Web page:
Your babies are relying on you for all their vitamins and nutrients. When expecting twins, you may need to increase the amount of certain vitamins and minerals in your pregnancy diet in order to satisfy the needs of your babies. Your health care provider will probably recommend that you increase your intake of folic acid and iron in order to prevent neural tube defects and anemia. Water consumption is also essential with multiple pregnancies. Try to drink at least eight glasses of water a day.
Twin Pregnancy Weight Gain
Knowing how much weight to gain during the entire nine months can be difficult. Weight gain becomes even more complicated with multiple pregnancies. If you are expecting twins, it is generally suggested that you gain between 35 and 45 pounds over nine months, with the bulk of this weight gain occurring in the second and third trimesters. Be sure to speak with your health care provider about what a safe and healthy weight gain would look like for you.
Frequent Check-ups for Twin Pregnancies
|To be sure that any complications are detected and treated as soon as possible, you will be checked out more frequently than in a single pregnancy.|
Regular prenatal visits will allow the growth of your womb to be checked. To make sure that both babies are growing, several ultrasound scans will be performed throughout the pregnancy.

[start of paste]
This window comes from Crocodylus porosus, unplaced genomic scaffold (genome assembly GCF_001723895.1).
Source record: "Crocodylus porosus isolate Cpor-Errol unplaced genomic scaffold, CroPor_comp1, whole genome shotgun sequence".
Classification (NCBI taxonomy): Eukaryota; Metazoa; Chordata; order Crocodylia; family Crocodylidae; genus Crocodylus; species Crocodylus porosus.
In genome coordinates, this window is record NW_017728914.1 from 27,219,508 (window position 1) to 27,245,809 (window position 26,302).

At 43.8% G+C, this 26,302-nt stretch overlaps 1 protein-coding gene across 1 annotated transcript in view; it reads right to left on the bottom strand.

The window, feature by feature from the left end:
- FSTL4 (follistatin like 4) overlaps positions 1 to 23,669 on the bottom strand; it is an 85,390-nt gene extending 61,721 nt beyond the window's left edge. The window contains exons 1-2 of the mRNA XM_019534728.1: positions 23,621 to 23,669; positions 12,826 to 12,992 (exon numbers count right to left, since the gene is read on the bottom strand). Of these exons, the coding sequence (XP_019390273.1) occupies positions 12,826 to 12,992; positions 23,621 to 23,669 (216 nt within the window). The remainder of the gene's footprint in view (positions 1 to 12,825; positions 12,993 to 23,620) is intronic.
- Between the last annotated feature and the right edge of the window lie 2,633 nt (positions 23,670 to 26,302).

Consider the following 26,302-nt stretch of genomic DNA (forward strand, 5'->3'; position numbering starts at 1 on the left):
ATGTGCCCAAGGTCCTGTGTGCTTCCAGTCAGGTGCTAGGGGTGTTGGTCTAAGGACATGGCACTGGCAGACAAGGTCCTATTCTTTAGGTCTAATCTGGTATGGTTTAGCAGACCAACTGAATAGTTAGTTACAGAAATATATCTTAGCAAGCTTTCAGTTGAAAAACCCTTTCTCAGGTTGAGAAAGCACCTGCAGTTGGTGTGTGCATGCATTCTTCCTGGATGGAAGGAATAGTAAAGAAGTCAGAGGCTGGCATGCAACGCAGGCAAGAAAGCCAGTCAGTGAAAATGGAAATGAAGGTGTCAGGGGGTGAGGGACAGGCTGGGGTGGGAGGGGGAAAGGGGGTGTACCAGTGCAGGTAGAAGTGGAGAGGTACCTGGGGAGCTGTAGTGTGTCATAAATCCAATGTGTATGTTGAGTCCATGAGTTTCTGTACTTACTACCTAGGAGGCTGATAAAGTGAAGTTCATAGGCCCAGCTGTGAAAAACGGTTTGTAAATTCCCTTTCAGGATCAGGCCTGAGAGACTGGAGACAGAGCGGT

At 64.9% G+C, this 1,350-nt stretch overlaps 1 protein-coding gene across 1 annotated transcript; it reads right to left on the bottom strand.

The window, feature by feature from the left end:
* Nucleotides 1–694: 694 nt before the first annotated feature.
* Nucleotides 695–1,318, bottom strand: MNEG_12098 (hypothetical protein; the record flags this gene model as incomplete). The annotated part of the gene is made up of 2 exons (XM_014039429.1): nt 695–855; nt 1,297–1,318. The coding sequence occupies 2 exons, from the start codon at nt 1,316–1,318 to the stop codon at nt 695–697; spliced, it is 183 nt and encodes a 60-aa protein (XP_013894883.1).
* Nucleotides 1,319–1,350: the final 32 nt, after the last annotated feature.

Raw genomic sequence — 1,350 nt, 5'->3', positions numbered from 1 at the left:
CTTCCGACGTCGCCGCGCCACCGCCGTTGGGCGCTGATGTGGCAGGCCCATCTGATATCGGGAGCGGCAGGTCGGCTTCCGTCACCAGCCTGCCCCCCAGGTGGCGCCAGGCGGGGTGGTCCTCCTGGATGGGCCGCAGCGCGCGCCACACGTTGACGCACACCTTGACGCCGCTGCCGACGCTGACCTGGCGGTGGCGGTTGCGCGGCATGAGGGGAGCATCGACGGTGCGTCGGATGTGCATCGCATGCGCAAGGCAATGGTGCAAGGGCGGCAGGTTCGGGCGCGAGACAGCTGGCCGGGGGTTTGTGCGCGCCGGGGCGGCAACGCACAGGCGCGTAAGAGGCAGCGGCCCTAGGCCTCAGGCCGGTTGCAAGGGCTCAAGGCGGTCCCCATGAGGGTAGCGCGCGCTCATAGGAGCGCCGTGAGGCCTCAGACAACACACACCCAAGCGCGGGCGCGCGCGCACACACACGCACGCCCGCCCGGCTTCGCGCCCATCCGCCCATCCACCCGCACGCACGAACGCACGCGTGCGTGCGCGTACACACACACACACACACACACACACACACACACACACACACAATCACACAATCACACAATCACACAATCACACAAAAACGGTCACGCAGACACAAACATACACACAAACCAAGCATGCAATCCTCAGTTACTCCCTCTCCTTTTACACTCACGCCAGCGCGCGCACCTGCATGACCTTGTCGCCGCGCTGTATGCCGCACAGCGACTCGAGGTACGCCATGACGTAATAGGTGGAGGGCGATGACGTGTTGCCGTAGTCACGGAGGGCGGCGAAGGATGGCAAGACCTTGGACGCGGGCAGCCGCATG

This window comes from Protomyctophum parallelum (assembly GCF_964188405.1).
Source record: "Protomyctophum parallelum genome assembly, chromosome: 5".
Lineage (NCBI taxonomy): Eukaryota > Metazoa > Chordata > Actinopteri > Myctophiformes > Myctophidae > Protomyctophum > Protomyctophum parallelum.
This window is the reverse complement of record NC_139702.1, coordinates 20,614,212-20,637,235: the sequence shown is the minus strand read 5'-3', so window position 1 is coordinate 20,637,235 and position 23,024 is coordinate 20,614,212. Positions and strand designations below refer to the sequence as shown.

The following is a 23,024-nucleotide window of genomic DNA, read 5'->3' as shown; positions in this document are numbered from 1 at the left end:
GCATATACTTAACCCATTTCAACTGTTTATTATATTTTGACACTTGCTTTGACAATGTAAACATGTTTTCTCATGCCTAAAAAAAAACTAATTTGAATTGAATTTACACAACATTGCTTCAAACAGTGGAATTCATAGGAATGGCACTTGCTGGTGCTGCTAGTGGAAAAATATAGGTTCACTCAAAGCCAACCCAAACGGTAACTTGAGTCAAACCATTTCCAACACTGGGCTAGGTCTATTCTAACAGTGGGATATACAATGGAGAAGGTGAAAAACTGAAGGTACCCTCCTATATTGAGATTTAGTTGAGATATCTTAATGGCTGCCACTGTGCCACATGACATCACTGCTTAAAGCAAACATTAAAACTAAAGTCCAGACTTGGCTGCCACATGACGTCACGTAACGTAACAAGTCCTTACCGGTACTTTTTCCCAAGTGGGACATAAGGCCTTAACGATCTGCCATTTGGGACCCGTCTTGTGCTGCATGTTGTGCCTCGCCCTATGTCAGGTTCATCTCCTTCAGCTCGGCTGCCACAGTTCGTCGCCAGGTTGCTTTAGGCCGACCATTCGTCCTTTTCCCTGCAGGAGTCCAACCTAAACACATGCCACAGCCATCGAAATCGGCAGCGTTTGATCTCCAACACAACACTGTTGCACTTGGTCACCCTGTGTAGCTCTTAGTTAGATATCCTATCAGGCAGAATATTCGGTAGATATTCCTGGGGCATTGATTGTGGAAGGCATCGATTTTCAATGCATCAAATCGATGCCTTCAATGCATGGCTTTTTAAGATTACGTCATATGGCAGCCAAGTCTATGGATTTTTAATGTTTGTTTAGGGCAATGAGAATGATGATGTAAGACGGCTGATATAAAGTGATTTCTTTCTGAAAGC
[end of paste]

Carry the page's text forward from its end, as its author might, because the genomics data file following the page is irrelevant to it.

Eating a good balanced diet and getting extra rest are important. You will be given iron supplements and vitamins to stop anaemia developing.
When twins share either a sac or an afterbirth, you will be offered particularly careful ultrasound scans between 18 and 24 weeks, as a fast build-up of fluid can occur at this time. If the twins are in different sacs but share an afterbirth, a build-up of fluid is usually due to one twin getting a better blood supply than the other. This is called twin-to-twin transfusion syndrome. The condition must be treated, usually by withdrawing some of the fluid through a needle.
Your care provider may feel it is necessary to measure the length your cervix with ultrasound. This is done with an transvaginal scan, using a transducer which is specially shaped to fit inside the vagina. This measurement may be repeated during your pregnancy if there are any concerns about preterm labor or an incompetent cervix. A cervix is considered incompetent when it shortens considerably without contractions.
Cervical lengths of 30mm to 40mm are normal. If your cervix is less then 20mm, it will need close watching, bedrest and maybe a stitch known as a cerclage.